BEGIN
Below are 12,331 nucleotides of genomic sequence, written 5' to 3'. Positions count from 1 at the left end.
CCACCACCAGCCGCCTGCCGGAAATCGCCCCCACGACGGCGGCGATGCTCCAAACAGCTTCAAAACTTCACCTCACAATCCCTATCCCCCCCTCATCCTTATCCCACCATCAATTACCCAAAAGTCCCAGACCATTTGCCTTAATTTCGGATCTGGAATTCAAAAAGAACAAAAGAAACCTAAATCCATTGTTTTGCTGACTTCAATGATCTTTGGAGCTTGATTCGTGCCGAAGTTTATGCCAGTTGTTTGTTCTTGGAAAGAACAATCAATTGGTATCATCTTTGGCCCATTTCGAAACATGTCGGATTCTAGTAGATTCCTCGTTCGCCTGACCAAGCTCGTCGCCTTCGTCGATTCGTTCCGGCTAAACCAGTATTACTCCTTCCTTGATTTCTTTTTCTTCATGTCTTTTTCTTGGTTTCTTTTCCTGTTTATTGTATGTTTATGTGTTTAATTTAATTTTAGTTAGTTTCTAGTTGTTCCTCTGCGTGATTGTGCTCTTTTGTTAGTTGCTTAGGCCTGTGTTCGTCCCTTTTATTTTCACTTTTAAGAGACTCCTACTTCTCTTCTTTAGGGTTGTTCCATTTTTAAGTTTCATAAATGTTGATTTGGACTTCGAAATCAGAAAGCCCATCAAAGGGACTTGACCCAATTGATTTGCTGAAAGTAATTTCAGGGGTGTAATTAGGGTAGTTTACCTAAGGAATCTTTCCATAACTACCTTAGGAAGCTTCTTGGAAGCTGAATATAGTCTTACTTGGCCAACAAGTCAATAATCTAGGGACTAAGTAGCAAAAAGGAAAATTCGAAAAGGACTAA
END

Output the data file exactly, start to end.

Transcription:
Below are 12,331 nucleotides of genomic sequence, written 5' to 3'. Positions count from 1 at the left end.
CCACCACCAGCCGCCTGCCGGAAATCGCCCCCACGACGGCGGCGATGCTCCAAACAGCTTCAAAACTTCACCTCACAATCCCTATCCCCCCCTCATCCTTATCCCACCATCAATTACCCAAAAGTCCCAGACCATTTGCCTTAATTTCGGATCTGGAATTCAAAAAGAACAAAAGAAACCTAAATCCATTGTTTTGCTGACTTCAATGATCTTTGGAGCTTGATTCGTGCCGAAGTTTATGCCAGTTGTTTGTTCTTGGAAAGAACAATCAATTGGTATCATCTTTGGCCCATTTCGAAACATGTCGGATTCTAGTAGATTCCTCGTTCGCCTGACCAAGCTCGTCGCCTTCGTCGATTCGTTCCGGCTAAACCAGTATTACTCCTTCCTTGATTTCTTTTTCTTCATGTCTTTTTCTTGGTTTCTTTTCCTGTTTATTGTATGTTTATGTGTTTAATTTAATTTTAGTTAGTTTCTAGTTGTTCCTCTGCGTGATTGTGCTCTTTTGTTAGTTGCTTAGGCCTGTGTTCGTCCCTTTTATTTTCACTTTTAAGAGACTCCTACTTCTCTTCTTTAGGGTTGTTCCATTTTTAAGTTTCATAAATGTTGATTTGGACTTCGAAATCAGAAAGCCCATCAAAGGGACTTGACCCAATTGATTTGCTGAAAGTAATTTCAGGGGTGTAATTAGGGTAGTTTACCTAAGGAATCTTTCCATAACTACCTTAGGAAGCTTCTTGGAAGCTGAATATAGTCTTACTTGGCCAACAAGTCAATAATCTAGGGACTAAGTAGCAAAAAGGAAAATTCGAAAAGGACTAA